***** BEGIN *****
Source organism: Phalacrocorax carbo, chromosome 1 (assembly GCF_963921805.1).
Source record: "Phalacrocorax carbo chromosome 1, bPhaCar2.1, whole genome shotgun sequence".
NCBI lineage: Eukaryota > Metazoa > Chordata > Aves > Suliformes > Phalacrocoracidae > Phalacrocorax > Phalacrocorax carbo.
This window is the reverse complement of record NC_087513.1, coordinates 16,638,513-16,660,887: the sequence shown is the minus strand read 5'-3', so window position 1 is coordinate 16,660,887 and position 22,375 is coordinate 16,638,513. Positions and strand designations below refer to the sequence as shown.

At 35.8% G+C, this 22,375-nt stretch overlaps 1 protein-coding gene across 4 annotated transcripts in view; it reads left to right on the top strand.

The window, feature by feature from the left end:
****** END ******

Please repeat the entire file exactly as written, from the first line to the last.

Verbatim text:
Source organism: Phalacrocorax carbo, chromosome 1 (assembly GCF_963921805.1).
Source record: "Phalacrocorax carbo chromosome 1, bPhaCar2.1, whole genome shotgun sequence".
NCBI lineage: Eukaryota > Metazoa > Chordata > Aves > Suliformes > Phalacrocoracidae > Phalacrocorax > Phalacrocorax carbo.
This window is the reverse complement of record NC_087513.1, coordinates 16,638,513-16,660,887: the sequence shown is the minus strand read 5'-3', so window position 1 is coordinate 16,660,887 and position 22,375 is coordinate 16,638,513. Positions and strand designations below refer to the sequence as shown.

At 35.8% G+C, this 22,375-nt stretch overlaps 1 protein-coding gene across 4 annotated transcripts in view; it reads left to right on the top strand.

The window, feature by feature from the left end: